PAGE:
"With all due respect to kitey72, I beg to differ. This kite is magnificent. It instantly becomes the center of attention once you get it up in the air, which isn't very hard to do. If you can get a steady wind of 5-10 mph, it'll lift itself right off the ground. It's also surprisingly [sic] stable and very easy to fly. That said, there are a few things to bear in mind. First, make sure you have plenty of open space to fly it in. It does, after all, have a 45-foot tail. Second, beware of inconsistant [sic ] or dying winds. If you suddenly lose your breeze while this kite is in the air, the result is not going to be pretty. Third, and most important of all, mylar is not ripstop nylon. You have to be gentle with this kite when you're taking it out, storing it, or transporting it. It doesn't take kindly to being manhandled. The good news is that if you do get a tear, a bit of clear scotch tape is all you need to patch it up. So, in summation, this kite is a bit more high maintenance than others, but it looks beautiful and is a joy to fly. On a more personal note, my father owns a 45' Quicksilver dragon kite (with the dragon print) which he purchased in San Francisco in the 1970's. It was always one of my favorites. When I recently went shopping for a new kite of my own, I was pleasantly surprised to find a similar design (or so I thought at the time) being sold on this website. The meager pricetag [sic] was equally pleasant, so I decided to order one. When it arrived, it turned out that it was, in fact, identical to my father's kite, right down to the Quicksilver monogram. He and I both thought that was pretty cool."

Besides quality control, the other element Quicksilver lacked in the '70's was a business plan. With brisk sales, there was little need for a marketing strategy so market expansion and new product innovation happened on the fly. (Pun intended.) "Hey, maybe we should make a $5 Mylar Dragon!?!" With that, the genesis of the Mylar Octopus happened and later, the 25-ft. Dragon also became part of the product line. Even if a business plan had been a necessity it still may have been impossible since none of the Quicksilver employees, Neil included, knew anything about business. Nevertheless, the outside success of the company led buyers at larger retail stores to believe that Quicksilver had it together. Neil remembers instances when "real" companies would call to place orders and he would put his hand over the receiver and yell to the rest of the staff, hippies that were working there, "Anybody know what Net 30 means?" And nobody did.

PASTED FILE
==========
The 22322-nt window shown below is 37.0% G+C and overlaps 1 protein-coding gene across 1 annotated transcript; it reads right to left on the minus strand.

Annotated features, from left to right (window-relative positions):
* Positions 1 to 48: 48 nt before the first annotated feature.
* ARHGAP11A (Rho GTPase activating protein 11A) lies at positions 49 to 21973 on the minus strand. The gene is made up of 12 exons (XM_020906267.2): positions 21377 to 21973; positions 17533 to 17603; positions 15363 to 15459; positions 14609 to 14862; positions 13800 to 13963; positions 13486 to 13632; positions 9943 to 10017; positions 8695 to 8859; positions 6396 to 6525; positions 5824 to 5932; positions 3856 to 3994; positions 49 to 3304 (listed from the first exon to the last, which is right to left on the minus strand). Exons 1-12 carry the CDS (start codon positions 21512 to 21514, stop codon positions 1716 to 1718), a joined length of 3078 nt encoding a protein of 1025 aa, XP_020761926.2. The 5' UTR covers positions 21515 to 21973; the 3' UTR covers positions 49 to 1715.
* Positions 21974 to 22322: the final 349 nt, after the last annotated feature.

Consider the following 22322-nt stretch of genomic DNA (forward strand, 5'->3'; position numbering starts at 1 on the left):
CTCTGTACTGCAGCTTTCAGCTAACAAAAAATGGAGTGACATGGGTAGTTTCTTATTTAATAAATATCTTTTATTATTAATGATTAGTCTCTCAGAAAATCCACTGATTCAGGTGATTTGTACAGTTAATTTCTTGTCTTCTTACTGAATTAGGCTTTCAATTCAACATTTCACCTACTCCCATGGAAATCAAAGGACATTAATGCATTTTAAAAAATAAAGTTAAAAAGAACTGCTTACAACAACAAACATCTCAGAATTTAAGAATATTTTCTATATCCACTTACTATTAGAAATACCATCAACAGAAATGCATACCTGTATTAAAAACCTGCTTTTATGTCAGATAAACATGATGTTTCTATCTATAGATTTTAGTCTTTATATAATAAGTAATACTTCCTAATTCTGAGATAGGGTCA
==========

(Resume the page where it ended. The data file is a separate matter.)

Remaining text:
For the first six or seven years the dragons were produced with aluminized Mylar and although the kites included the regular cautions about kiteflying (avoid thunderstorms, power lines, trees, etc.) it wasn't until a couple of accidents happened that PG&E realized the danger these kites could cause, arcing between power lines causing voltage conductors to break, and the extent of the liability was known. In early 1979, the Consumer Product Safety Commission banned the manufacture, distribution and sale of aluminized polyester film kites. The ban applied to any kite containing 10 inches or more of this type of metalized material, including dragon, box and fighter kites. When the hullabaloo about aluminized Mylar happened Quicksilver tried different ways to get around it but eventually eliminated it from the kites entirely.